Wisconsin Department of Public Instruction Behaving Like They Are Above the Rule of Law

Cori O’Connor Petersen and Libby Sobic:

This is shocking and should send chills down the spines of state lawmakers in Madison. Republicans in Madison have worked tirelessly to roll back the administrative state. Yet, as DPI indicates, at least one state agency is finding a way to work around state law by relying on federal law. This raises significant federalism concerns.

If the education agency can get away with reporting to the federal government, what will prevent other agencies such as the Department of Natural Resources or the Department of Transportation from circumventing Wisconsin state law?

The Wisconsin agency also overstepped the rulemaking process in other ways. The guidelines for promulgating a rule require the agency to compare its rule to similar ones in its four neighboring states. Instead, DPI simply provided a paragraph explaining state requirements to comply with federal law.

A plain language analysis of what the rule-change means is another requirement. Presumably, this requirement is meant to provide curious legislators and voters with an understanding of the rule, and the tasks their tax dollars go to support. But in place of the analysis, DPI only provides a one-sentence explanation on the changes to the current administrative rule.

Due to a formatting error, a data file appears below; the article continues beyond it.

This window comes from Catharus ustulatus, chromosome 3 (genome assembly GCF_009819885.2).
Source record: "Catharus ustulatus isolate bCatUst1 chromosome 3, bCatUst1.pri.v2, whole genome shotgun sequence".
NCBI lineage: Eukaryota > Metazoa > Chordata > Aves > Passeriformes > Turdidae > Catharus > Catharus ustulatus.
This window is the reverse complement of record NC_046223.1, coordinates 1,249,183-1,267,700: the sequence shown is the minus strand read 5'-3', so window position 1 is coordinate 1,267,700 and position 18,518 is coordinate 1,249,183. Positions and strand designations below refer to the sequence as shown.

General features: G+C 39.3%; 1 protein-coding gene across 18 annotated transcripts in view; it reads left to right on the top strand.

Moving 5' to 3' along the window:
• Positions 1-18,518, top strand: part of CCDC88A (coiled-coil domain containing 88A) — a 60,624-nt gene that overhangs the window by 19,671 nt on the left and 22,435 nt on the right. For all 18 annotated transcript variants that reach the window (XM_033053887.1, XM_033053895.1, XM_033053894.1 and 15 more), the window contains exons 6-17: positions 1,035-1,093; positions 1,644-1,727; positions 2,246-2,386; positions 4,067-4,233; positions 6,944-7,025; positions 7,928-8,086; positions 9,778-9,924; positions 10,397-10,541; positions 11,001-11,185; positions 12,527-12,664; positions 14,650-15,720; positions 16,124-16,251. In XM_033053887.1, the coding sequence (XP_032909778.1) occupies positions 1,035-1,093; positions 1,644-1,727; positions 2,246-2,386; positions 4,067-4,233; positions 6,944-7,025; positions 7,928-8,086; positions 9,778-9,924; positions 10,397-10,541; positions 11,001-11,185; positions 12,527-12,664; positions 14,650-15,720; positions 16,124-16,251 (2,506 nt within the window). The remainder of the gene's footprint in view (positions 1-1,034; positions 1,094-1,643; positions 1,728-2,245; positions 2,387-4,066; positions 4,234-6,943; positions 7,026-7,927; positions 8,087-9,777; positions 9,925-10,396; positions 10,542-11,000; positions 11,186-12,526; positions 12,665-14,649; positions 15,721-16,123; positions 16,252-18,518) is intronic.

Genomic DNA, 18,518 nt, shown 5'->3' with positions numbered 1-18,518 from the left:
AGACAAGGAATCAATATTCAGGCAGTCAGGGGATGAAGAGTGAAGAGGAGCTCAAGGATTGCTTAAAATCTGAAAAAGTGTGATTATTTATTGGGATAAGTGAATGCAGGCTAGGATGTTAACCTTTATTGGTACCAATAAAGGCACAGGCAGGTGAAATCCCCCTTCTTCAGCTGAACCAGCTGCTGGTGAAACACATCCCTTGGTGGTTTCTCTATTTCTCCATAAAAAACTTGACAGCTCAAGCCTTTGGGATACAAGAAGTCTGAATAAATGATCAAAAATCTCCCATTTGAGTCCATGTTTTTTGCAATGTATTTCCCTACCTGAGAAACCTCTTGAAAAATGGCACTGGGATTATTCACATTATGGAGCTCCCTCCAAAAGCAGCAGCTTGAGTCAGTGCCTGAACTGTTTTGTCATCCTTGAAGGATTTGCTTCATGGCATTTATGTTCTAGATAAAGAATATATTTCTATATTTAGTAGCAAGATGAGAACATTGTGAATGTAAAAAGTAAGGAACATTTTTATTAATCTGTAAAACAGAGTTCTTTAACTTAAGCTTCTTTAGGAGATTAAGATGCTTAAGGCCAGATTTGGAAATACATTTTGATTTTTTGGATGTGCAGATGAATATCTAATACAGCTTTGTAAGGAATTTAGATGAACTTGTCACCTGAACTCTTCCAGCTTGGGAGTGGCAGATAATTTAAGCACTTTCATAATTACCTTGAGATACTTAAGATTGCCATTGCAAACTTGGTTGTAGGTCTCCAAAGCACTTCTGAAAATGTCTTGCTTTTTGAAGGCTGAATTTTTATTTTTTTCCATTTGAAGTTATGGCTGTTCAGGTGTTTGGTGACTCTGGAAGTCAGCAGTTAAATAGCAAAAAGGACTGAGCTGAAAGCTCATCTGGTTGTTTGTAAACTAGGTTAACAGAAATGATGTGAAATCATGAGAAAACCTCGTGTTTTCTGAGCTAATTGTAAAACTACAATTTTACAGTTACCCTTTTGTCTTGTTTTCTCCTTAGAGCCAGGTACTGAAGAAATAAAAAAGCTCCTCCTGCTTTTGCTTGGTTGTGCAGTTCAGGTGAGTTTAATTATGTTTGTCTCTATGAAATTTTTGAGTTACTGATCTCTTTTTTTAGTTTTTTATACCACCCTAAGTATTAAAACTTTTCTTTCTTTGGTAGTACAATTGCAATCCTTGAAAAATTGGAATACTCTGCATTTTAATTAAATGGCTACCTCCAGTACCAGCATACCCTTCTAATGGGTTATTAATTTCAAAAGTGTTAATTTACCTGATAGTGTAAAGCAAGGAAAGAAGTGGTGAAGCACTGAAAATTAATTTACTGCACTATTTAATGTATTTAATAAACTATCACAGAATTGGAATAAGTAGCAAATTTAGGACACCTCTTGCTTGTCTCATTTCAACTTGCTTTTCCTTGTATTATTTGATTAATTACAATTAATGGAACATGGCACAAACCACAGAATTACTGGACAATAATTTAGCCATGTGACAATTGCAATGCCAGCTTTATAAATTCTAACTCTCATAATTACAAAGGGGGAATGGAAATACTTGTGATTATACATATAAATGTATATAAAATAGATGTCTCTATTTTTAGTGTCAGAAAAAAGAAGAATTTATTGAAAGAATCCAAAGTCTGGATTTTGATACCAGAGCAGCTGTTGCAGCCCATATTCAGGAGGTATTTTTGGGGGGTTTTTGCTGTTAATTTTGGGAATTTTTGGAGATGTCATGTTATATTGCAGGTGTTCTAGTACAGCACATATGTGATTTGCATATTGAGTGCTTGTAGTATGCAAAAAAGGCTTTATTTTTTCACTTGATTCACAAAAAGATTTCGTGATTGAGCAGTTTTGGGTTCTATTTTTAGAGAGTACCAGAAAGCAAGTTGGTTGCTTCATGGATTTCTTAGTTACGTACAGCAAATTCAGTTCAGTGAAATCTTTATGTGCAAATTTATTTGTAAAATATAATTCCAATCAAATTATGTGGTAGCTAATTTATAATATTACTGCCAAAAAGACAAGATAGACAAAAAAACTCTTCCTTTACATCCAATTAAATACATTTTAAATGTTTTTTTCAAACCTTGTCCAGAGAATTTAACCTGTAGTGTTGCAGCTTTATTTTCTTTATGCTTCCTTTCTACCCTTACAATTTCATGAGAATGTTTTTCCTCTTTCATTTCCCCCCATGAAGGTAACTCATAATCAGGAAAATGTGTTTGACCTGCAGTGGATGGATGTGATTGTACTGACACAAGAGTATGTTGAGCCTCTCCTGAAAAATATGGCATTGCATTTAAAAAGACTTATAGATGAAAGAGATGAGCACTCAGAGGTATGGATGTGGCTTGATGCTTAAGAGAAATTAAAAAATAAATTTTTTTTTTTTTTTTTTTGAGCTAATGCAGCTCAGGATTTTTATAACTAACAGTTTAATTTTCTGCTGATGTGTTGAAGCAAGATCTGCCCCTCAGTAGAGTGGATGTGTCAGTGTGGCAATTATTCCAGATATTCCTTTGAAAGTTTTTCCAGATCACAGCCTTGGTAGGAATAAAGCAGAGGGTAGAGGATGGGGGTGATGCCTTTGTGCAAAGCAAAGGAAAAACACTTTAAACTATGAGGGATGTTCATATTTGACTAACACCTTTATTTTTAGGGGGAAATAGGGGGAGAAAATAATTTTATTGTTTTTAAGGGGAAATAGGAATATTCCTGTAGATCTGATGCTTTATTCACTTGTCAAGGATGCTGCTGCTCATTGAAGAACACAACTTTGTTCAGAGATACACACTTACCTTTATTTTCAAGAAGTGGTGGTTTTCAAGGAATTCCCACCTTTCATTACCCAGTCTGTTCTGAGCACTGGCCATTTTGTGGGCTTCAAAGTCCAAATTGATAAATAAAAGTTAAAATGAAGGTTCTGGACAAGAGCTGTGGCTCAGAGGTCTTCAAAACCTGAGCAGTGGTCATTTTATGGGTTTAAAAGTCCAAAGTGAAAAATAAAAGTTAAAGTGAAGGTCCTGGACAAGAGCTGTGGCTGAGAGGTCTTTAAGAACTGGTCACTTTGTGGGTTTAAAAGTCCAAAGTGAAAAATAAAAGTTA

DPI is the agency responsible for overseeing K-12 education in Wisconsin. Everything from educator licensing to school lunches and programs such as English learners and school choice are in the agency’s wheelhouse. The agency holds vast responsibility and in a democratic government, responsibility must come with checks and balances, which the rule-making process is designed to ensure.

So why does DPI think it can exercise this authority? Perhaps it’s that DPI is directed by a state superintendent who is elected every four years in an off election year in the spring. And this has produced superintendents, such as Tony Evers, who has a track record of being hostile to education reform and the rule of law. All other agencies are led by governor-appointed officials. But a difference in agency leadership doesn’t excuse DPI from the rule-making process to which other agencies adhere very closely. Like other agencies, DPI is subject to laws passed by the state legislature.